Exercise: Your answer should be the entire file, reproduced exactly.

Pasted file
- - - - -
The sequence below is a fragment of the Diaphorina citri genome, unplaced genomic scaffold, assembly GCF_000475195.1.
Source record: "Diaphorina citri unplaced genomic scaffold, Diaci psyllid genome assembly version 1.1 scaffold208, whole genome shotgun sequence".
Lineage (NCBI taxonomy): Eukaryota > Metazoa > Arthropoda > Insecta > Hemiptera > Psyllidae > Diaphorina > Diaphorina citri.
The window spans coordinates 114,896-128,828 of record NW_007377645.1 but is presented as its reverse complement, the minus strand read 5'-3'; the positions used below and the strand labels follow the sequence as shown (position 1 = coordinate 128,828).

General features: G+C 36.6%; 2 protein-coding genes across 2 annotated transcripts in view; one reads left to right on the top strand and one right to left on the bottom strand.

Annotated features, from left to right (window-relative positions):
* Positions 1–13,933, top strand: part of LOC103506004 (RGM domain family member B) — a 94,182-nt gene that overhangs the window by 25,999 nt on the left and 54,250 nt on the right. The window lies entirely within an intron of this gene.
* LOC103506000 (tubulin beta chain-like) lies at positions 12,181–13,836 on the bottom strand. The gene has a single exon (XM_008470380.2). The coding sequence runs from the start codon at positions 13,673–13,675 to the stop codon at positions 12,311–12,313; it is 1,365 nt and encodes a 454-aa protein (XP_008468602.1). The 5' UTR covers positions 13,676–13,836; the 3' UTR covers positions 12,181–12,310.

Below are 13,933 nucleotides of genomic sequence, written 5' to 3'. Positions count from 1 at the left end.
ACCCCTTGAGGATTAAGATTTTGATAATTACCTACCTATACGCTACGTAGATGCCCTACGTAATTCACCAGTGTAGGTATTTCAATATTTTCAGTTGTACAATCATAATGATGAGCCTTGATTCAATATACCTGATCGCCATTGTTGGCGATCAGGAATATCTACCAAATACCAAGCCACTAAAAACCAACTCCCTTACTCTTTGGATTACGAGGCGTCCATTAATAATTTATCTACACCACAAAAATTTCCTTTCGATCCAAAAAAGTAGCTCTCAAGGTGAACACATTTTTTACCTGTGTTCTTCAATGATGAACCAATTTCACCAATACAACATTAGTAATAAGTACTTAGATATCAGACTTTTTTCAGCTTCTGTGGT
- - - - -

The sequence below is a fragment of the Diaphorina citri genome, unplaced genomic scaffold, assembly GCF_000475195.1.
Source record: "Diaphorina citri unplaced genomic scaffold, Diaci psyllid genome assembly version 1.1 scaffold208, whole genome shotgun sequence".
Lineage (NCBI taxonomy): Eukaryota > Metazoa > Arthropoda > Insecta > Hemiptera > Psyllidae > Diaphorina > Diaphorina citri.
The window spans coordinates 114,896-128,828 of record NW_007377645.1 but is presented as its reverse complement, the minus strand read 5'-3'; the positions used below and the strand labels follow the sequence as shown (position 1 = coordinate 128,828).

General features: G+C 36.6%; 2 protein-coding genes across 2 annotated transcripts in view; one reads left to right on the top strand and one right to left on the bottom strand.

Annotated features, from left to right (window-relative positions):
* Positions 1–13,933, top strand: part of LOC103506004 (RGM domain family member B) — a 94,182-nt gene that overhangs the window by 25,999 nt on the left and 54,250 nt on the right. The window lies entirely within an intron of this gene.
* LOC103506000 (tubulin beta chain-like) lies at positions 12,181–13,836 on the bottom strand. The gene has a single exon (XM_008470380.2). The coding sequence runs from the start codon at positions 13,673–13,675 to the stop codon at positions 12,311–12,313; it is 1,365 nt and encodes a 454-aa protein (XP_008468602.1). The 5' UTR covers positions 13,676–13,836; the 3' UTR covers positions 12,181–12,310.

Below are 13,933 nucleotides of genomic sequence, written 5' to 3'. Positions count from 1 at the left end.
ACCCCTTGAGGATTAAGATTTTGATAATTACCTACCTATACGCTACGTAGATGCCCTACGTAATTCACCAGTGTAGGTATTTCAATATTTTCAGTTGTACAATCATAATGATGAGCCTTGATTCAATATACCTGATCGCCATTGTTGGCGATCAGGAATATCTACCAAATACCAAGCCACTAAAAACCAACTCCCTTACTCTTTGGATTACGAGGCGTCCATTAATAATTTATCTACACCACAAAAATTTCCTTTCGATCCAAAAAAGTAGCTCTCAAGGTGAACACATTTTTTACCTGTGTTCTTCAATGATGAACCAATTTCACCAATACAACATTAGTAATAAGTACTTAGATATCAGACTTTTTTCAGCTTCTGTGGT